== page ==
Zaria Forman: Where ice meets water
‘If people can experience the sublimity of these landscapes, perhaps they will be inspired to protect and preserve them’
Zaria Forman, Whale Bay, Antarctica no.4, 2016 (from artist's website)
At a glance you may think you are looking at a photograph capturing the immense landscape of the Antarctica, but it is much more impressive than that. You are actually looking at a large scale, intricate pastel work by the artist Zaria Forman, part of a whole body of work exploring the current fragility of the Earth. Having experienced the rising sea levels in the lowest and flattest country in the world, the Maldives, and the receding glaciers in Greenland, Zaria has witnessed the effects of climate change first hand, calling it ‘our greatest global challenge.’
As a Fine Art photographer, Zaria’s mother had a great influence on her work. She spent much of her younger years following her mother to remote landscapes and this has clearly had an impact on her own work. Unfortunately, with an expedition to travel the coast of Greenland in the pipeline, a journey that would retrace the tracks of the 1869 expedition led by painter William Bradford, Zaria’s mother did not live to see it through. As agreed in her mother’s last few months Zaria took this journey upon herself, spreading her mother’s ashes along the way whilst snapping hundreds of photographs and mentally storing images of the landscape for future reference.
Zaria Forman, Drawing Whale Bay, Antarctica no.1, 2016, from artist's website
Working from the photographs taken, as well as her memory, she injects her own personal perception of the environment into each drawing, along with emotion, as she blends every shade of white and blue using only her fingertips. This meticulous detail proves time, dedication and passion has poured into each of the pastel works. At a 2015 TEDTalk, Zaria says of her artistic approach:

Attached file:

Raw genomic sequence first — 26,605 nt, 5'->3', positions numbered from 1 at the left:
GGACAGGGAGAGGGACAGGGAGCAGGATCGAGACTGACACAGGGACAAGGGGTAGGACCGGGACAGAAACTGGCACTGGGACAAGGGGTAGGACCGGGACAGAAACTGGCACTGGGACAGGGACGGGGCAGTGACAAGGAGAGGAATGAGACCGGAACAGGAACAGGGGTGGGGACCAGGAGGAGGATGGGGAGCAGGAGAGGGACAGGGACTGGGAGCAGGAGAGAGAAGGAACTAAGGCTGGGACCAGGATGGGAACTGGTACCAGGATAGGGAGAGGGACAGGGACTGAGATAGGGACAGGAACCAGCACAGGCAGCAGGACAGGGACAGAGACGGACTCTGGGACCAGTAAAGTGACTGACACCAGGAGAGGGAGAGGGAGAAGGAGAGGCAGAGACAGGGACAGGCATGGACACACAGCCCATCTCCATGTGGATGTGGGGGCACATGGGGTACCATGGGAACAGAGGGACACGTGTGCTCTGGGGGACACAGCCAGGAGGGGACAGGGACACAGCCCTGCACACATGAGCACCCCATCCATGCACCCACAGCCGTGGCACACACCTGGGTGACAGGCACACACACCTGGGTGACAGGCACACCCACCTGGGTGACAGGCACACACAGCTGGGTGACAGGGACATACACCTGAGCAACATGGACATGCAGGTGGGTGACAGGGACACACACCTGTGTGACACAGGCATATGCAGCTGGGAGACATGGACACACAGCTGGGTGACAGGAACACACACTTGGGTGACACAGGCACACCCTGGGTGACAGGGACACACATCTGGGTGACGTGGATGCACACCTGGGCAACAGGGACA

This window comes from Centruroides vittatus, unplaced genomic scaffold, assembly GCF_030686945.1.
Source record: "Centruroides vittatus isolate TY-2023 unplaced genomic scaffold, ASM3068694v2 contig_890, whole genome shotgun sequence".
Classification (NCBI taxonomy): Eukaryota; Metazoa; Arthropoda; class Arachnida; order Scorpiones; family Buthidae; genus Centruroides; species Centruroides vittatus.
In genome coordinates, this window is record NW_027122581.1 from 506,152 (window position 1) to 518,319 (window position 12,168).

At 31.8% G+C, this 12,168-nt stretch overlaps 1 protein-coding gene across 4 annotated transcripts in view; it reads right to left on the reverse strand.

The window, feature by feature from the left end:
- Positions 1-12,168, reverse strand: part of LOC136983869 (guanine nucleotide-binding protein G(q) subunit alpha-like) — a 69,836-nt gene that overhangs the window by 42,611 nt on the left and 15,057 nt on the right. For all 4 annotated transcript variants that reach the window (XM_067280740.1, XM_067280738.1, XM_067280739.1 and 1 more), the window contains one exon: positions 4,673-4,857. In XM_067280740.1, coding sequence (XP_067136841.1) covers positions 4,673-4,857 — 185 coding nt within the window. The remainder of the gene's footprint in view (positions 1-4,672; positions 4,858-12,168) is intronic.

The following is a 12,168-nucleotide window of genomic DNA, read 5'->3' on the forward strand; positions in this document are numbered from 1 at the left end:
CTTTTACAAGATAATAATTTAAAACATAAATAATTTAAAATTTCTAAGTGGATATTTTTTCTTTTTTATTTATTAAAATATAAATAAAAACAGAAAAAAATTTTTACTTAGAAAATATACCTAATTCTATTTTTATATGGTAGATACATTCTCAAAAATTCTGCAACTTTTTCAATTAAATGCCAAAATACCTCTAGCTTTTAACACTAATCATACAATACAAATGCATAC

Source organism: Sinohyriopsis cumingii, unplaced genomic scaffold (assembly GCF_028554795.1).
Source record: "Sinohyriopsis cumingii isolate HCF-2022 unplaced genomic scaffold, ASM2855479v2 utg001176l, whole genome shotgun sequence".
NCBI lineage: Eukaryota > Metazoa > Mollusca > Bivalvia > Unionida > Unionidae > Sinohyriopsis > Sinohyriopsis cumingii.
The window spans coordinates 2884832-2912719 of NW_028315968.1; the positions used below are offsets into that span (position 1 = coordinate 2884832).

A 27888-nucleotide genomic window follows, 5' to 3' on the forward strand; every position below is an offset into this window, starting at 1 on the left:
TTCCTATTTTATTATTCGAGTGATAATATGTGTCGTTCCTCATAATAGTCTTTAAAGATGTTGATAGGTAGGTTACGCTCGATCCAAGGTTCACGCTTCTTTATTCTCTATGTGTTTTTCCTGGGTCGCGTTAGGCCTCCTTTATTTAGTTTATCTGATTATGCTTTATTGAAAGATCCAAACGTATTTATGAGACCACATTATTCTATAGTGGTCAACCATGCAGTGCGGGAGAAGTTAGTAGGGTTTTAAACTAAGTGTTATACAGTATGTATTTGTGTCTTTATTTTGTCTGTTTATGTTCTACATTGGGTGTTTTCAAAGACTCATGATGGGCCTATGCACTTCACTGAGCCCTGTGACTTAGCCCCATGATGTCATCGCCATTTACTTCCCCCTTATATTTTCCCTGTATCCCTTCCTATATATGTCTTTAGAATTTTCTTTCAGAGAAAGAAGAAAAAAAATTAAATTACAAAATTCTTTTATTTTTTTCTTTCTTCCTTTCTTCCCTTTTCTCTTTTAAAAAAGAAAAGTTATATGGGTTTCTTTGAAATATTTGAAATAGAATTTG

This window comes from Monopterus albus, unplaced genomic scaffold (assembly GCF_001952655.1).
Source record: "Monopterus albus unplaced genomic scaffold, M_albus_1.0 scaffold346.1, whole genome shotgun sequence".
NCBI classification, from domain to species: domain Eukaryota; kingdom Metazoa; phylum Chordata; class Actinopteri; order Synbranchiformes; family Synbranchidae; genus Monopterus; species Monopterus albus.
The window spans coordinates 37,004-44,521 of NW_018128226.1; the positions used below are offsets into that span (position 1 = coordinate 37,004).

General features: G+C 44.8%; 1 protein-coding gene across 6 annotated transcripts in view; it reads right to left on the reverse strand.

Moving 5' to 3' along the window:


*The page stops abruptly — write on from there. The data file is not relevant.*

‘I don't use any tools and I have always used my fingers and palms to manipulate the pigment on the paper. Drawing is a form of meditation for me.’
In reference to the size of her drawings she explains the idea is to introduce ‘the same sense of awe that I experienced’ as she found the ‘sheer size of the icebergs is humbling,’ aiming to translate that to her audience, in order to make the fact of climate change more tangible.
Zaria Forman, Greenland no.62, 2012, from artist's website
Weaving together science and art, Zaria was invited to take part in an artist residency aboard the National Geographic Explorer, travelling to the Antarctica. Aiming to portray the beauty of the landscape but emphasising the fragility of it, Zaria says that ‘art impacts our emotions more effectively than a scary news report,’ in hope that her drawings will reinforce the facts.
To see more of Zaria’s tranquil landscapes and glistening icebergs head over to her website:
Or check out her TEDTalk for more of an insight into her artistic process.
Written by Louise Higgs
15th January 2017